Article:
Virtual Reality Self-help Treatment for Aviophobia: Protocol for a Randomized Controlled Trial

Jamie Rhiannon Fehribach, Marieke Bianca Jolien Toffolo, Ilja Cornelisz, Chris van Klaveren, Annemieke van Straten, Jean-Louis van Gelder, Tara Donker*

*Corresponding author for this work

Research output: Contribution to journalArticleAcademicpeer-review

1 Citation (Web of Science)


Background: Aviophobia (the fear of flying) can greatly impact the daily life functioning of people with the condition. Traditional exposure-based treatment is hampered by the limited availability of airplane practice situations, which is a result of economical and practical concerns. Easily accessible and low-cost virtual reality exposure therapy may address these challenges.

Objective: The purpose of our study is to investigate the effectiveness of ZeroPhobia: Aviophobia (a self-help mobile app-based treatment) in reducing flight anxiety symptoms and depressive and anxiety symptoms. We will also investigate the effects of usage intensity, the sense of immersion, inherent absorption ability, and perceived user-friendliness on the treatment effect.

Methods: Participants (N=114) who are aged 18-64 years and experience at least mild symptoms of aviophobia will be recruited from the general Dutch population and randomized into a treatment group or waitlist control group. By using their own phones and rudimentary mobile virtual reality headsets, participants will receive six modules of psychoeducation and cognitive behavioral therapy, which will include six levels of virtual reality exposure therapy over a period of 6 weeks. Assessments will be conducted at baseline, posttest (ie, after 6 weeks), and 3- and 12-month follow-ups. The primary outcome measure of our study is the Flight Anxiety Situations Questionnaire. The secondary outcome measures include anxiety and depression measures and additional covariates (including usage intensity, the degree of immersion, etc). We will test treatment effectiveness by conducting an intention-to-treat analysis and estimating average treatment effects on the treated. The mechanisms of treatment effect will also be explored.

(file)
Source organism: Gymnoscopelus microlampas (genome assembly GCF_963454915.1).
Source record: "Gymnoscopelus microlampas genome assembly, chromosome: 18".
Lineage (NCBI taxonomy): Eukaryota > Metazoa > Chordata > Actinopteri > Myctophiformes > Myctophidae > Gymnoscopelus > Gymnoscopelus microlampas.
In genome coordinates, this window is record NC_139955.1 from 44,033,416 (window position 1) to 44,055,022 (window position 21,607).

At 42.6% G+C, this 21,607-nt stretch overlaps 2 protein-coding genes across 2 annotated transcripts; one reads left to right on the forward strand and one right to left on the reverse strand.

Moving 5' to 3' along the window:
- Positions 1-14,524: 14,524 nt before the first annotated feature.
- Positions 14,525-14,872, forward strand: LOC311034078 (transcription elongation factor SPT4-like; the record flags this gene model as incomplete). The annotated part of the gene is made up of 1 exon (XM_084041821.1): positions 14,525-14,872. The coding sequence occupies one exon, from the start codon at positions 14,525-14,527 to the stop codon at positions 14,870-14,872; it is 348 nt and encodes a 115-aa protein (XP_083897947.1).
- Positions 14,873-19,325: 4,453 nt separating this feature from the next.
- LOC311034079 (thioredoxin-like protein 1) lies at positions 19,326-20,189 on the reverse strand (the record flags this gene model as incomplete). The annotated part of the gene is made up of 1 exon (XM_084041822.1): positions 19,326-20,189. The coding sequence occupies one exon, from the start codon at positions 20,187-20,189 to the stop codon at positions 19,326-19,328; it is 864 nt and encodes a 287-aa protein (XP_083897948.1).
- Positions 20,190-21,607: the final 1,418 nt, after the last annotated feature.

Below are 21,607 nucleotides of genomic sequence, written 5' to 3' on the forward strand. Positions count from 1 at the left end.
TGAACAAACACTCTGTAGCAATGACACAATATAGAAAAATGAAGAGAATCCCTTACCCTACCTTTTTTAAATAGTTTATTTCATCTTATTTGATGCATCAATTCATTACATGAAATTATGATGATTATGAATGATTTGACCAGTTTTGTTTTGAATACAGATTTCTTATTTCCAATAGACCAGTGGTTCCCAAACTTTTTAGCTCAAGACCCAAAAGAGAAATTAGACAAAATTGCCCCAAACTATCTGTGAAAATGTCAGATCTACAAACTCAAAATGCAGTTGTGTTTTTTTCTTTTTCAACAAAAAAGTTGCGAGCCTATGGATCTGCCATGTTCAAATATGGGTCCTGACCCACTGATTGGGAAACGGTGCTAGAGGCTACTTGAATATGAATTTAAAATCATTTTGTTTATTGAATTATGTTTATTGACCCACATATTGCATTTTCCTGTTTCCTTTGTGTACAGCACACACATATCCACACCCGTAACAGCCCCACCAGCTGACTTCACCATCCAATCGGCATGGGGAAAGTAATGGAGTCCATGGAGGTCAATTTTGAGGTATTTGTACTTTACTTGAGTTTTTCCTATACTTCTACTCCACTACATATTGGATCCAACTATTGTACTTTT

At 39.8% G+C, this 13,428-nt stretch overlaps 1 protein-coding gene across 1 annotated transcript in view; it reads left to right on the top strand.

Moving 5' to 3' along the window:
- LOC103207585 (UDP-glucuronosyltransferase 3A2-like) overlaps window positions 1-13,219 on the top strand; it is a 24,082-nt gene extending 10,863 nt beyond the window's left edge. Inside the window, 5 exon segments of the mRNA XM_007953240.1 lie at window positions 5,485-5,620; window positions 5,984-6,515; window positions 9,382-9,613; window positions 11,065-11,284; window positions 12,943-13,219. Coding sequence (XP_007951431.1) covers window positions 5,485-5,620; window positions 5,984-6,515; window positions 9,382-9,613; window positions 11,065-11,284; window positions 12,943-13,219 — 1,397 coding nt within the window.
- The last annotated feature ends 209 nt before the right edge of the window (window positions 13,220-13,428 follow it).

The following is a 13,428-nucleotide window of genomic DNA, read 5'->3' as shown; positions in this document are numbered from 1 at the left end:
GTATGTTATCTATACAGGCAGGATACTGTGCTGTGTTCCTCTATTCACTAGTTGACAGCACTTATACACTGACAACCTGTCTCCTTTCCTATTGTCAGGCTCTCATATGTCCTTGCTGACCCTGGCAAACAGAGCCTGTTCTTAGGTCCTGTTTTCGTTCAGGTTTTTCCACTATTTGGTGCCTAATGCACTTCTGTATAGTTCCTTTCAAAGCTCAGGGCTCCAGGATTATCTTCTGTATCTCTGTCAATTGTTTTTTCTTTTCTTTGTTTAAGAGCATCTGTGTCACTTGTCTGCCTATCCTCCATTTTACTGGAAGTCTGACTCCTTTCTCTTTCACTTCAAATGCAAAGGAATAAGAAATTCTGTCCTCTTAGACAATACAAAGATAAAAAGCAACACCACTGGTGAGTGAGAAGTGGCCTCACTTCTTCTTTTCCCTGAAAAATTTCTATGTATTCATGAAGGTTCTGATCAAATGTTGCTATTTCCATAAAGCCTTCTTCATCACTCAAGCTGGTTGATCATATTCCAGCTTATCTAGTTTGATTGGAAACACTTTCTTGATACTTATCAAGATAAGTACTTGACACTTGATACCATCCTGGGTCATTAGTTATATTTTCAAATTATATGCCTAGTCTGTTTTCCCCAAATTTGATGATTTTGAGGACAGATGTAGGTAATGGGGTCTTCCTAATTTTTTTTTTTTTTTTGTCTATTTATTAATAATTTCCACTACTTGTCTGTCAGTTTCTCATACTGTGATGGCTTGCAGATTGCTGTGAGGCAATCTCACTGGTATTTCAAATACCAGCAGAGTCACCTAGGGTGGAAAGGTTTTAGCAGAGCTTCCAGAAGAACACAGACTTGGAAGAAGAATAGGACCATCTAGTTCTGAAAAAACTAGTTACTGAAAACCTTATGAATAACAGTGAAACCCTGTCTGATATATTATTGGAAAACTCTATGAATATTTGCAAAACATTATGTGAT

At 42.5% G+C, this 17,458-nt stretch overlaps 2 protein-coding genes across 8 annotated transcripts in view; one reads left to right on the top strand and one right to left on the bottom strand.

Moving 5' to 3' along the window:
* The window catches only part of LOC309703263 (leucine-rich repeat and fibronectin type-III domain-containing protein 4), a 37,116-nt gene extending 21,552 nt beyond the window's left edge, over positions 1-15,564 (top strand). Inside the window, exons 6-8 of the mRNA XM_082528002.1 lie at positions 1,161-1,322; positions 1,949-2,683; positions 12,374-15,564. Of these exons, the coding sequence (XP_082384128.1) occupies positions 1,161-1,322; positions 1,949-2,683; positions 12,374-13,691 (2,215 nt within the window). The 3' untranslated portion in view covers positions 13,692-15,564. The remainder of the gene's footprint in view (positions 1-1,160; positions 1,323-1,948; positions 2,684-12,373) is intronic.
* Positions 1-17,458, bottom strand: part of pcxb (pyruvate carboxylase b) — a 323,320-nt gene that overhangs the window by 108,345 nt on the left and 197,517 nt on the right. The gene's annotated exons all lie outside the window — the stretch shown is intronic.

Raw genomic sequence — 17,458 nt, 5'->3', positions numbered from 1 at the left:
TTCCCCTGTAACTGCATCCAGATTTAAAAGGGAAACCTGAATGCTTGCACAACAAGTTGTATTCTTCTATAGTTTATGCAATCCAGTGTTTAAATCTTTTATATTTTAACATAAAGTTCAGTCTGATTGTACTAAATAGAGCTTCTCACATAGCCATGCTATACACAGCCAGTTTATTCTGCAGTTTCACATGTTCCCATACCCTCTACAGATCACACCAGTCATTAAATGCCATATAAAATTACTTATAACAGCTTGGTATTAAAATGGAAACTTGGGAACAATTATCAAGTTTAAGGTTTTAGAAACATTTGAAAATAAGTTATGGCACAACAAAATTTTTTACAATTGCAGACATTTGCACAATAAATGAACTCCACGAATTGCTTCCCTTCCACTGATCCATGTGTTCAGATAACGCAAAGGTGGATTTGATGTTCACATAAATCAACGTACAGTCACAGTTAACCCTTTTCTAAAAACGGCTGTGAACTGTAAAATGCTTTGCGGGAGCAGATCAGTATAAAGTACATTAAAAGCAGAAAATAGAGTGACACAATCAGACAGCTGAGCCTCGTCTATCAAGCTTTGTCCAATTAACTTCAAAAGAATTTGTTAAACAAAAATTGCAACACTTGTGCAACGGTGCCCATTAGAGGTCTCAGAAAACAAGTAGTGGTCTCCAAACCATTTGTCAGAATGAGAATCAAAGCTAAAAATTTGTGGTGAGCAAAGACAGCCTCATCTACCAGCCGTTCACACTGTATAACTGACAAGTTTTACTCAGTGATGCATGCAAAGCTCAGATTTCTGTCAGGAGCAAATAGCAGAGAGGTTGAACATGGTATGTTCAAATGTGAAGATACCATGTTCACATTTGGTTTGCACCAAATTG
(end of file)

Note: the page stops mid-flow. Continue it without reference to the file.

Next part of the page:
Results: The study was funded on September 25, 2018. Ethical approval was received on October 11, 2019. Recruitment closed on May 7, 2020.

Conclusions: Our study will further the scientific understanding and clinical implications of technology's current ability to aid in providing effective, accessible treatment for the fear of flying.

Original languageEnglish
Article number22008
Number of pages14
JournalJMIR Research Protocols
Issue number4
Publication statusPublished - Apr 2021


  • aviophobia
  • specific phobia
  • virtual reality
  • cognitive behavioral therapy
  • exposure therapy
  • FEAR

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